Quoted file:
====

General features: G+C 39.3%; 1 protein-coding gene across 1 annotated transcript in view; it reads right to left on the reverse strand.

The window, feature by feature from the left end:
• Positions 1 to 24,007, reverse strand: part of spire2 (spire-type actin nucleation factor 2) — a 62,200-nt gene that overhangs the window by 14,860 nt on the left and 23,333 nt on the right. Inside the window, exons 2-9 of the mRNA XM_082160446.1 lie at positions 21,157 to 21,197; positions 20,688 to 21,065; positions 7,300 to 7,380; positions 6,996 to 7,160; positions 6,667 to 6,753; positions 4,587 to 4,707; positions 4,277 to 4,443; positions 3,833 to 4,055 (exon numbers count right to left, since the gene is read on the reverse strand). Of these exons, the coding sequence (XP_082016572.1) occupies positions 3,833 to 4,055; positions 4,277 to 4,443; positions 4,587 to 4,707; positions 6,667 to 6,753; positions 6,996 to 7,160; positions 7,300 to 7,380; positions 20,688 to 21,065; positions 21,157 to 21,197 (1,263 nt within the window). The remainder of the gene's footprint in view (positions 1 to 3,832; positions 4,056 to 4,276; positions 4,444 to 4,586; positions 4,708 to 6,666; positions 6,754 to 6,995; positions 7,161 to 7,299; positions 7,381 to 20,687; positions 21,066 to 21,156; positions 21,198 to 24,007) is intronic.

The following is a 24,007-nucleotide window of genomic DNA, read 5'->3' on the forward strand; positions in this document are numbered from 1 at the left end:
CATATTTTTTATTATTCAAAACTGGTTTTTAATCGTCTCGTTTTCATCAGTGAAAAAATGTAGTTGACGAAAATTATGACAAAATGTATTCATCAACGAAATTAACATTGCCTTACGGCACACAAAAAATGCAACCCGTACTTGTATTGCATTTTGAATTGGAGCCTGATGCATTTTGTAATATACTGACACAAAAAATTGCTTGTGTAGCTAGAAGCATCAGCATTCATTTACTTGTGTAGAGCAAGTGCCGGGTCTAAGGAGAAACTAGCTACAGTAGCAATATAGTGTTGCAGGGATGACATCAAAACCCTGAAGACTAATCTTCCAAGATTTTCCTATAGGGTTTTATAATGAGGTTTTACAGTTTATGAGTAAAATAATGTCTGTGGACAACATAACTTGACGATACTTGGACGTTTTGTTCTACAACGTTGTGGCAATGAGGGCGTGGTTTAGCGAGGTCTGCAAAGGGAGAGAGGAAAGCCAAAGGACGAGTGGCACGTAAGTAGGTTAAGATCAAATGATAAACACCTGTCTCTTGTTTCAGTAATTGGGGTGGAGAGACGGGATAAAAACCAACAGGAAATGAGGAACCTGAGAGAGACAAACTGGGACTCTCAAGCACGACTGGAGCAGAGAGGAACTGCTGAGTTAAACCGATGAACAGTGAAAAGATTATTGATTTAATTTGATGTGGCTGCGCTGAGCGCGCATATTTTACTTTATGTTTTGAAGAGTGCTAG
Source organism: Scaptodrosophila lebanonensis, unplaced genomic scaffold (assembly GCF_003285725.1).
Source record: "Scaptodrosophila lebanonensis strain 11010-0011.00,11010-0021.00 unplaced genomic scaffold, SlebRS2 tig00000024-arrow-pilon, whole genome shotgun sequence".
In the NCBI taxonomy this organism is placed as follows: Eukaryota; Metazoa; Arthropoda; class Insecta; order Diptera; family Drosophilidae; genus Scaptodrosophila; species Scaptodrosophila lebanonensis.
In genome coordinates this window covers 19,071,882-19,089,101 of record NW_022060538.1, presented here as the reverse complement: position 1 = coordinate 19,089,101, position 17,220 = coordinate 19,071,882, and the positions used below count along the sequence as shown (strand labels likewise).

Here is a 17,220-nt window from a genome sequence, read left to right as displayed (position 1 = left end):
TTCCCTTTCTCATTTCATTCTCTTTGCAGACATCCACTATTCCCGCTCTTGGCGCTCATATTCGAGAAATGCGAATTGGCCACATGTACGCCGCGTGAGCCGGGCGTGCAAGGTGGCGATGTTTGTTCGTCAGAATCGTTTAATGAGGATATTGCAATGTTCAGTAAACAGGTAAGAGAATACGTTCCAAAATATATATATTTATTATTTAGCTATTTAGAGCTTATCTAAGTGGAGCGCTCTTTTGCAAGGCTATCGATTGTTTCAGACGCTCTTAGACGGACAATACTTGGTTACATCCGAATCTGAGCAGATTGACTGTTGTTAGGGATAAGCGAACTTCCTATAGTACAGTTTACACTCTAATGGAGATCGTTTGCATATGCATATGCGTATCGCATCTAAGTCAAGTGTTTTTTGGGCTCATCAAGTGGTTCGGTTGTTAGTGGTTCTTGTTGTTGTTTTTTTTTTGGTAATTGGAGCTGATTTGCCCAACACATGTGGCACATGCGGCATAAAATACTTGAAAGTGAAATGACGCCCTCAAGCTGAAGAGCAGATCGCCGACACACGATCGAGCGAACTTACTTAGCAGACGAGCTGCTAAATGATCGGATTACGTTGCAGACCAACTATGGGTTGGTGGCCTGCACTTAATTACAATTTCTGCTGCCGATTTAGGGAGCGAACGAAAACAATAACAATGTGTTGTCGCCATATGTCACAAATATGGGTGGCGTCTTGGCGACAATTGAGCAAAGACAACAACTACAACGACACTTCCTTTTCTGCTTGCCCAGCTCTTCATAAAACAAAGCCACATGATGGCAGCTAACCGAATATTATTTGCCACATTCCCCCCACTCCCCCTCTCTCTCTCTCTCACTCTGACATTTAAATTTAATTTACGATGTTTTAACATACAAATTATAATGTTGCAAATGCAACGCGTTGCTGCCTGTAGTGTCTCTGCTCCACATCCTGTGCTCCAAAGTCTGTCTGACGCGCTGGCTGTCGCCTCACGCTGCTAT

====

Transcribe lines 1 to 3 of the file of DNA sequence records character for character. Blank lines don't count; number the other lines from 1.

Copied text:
General features: G+C 39.3%; 1 protein-coding gene across 1 annotated transcript in view; it reads right to left on the reverse strand.

The window, feature by feature from the left end:
• Positions 1 to 24,007, reverse strand: part of spire2 (spire-type actin nucleation factor 2) — a 62,200-nt gene that overhangs the window by 14,860 nt on the left and 23,333 nt on the right. Inside the window, exons 2-9 of the mRNA XM_082160446.1 lie at positions 21,157 to 21,197; positions 20,688 to 21,065; positions 7,300 to 7,380; positions 6,996 to 7,160; positions 6,667 to 6,753; positions 4,587 to 4,707; positions 4,277 to 4,443; positions 3,833 to 4,055 (exon numbers count right to left, since the gene is read on the reverse strand). Of these exons, the coding sequence (XP_082016572.1) occupies positions 3,833 to 4,055; positions 4,277 to 4,443; positions 4,587 to 4,707; positions 6,667 to 6,753; positions 6,996 to 7,160; positions 7,300 to 7,380; positions 20,688 to 21,065; positions 21,157 to 21,197 (1,263 nt within the window). The remainder of the gene's footprint in view (positions 1 to 3,832; positions 4,056 to 4,276; positions 4,444 to 4,586; positions 4,708 to 6,666; positions 6,754 to 6,995; positions 7,161 to 7,299; positions 7,381 to 20,687; positions 21,066 to 21,156; positions 21,198 to 24,007) is intronic.